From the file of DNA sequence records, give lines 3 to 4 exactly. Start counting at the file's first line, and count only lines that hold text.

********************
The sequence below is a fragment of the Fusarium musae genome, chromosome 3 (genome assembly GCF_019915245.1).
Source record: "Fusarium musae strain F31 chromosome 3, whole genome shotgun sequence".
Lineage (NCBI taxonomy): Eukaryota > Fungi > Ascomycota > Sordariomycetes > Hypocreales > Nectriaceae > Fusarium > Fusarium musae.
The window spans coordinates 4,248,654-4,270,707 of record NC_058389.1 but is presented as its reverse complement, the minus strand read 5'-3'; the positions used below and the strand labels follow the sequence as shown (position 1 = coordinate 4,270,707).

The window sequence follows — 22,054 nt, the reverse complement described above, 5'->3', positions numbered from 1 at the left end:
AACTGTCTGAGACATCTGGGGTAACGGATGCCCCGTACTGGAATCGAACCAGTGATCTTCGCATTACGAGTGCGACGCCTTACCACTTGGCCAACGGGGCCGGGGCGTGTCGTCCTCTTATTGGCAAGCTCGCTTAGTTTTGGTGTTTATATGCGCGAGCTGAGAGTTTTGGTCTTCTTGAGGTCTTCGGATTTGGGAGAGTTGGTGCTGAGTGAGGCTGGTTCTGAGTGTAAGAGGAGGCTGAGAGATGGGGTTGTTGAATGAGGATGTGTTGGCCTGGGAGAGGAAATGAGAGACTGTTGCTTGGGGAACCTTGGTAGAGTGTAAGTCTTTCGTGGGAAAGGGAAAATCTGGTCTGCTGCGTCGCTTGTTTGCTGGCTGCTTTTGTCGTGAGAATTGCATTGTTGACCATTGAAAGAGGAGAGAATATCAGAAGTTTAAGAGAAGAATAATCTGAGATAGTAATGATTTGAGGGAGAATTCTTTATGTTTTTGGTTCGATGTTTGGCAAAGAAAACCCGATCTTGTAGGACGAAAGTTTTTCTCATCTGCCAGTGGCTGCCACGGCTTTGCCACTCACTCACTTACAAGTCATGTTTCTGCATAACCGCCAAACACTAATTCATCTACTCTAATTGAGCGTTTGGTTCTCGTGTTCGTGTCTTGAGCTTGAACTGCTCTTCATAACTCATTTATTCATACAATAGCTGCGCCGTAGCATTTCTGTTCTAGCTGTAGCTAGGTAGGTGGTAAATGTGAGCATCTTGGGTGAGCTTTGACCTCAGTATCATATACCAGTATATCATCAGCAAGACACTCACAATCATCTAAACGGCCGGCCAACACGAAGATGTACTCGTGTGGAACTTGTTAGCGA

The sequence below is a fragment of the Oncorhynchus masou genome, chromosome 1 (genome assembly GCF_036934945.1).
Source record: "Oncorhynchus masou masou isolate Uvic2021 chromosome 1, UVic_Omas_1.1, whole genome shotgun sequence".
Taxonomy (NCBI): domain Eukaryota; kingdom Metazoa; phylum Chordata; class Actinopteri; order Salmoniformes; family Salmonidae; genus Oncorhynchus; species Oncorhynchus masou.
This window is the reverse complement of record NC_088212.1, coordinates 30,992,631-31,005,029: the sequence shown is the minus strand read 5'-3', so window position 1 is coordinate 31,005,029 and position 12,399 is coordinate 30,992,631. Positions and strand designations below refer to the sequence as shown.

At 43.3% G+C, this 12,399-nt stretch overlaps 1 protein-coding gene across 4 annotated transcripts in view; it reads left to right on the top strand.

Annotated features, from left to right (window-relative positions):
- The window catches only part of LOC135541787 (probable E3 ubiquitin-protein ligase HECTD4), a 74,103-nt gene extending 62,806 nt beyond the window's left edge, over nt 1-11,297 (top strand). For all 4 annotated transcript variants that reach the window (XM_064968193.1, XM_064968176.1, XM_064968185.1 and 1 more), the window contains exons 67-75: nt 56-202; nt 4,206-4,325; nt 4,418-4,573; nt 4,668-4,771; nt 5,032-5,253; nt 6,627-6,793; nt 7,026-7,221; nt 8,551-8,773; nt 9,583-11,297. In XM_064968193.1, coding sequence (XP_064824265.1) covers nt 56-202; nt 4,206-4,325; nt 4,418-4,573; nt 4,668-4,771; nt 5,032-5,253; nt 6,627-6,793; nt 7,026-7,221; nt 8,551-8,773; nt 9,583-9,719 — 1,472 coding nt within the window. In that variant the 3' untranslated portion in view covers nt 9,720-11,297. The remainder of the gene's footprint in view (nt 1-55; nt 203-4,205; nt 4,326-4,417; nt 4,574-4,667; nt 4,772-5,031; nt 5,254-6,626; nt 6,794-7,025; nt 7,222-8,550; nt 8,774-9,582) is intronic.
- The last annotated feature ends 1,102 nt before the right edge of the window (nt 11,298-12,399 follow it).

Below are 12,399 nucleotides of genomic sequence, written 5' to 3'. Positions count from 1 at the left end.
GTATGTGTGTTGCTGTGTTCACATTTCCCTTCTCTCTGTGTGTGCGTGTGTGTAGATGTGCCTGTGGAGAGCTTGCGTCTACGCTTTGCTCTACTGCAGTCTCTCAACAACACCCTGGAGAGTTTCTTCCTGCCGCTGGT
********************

Lineage (NCBI taxonomy): Eukaryota > Fungi > Ascomycota > Sordariomycetes > Hypocreales > Nectriaceae > Fusarium > Fusarium musae.
The window spans coordinates 4,248,654-4,270,707 of record NC_058389.1 but is presented as its reverse complement, the minus strand read 5'-3'; the positions used below and the strand labels follow the sequence as shown (position 1 = coordinate 4,270,707).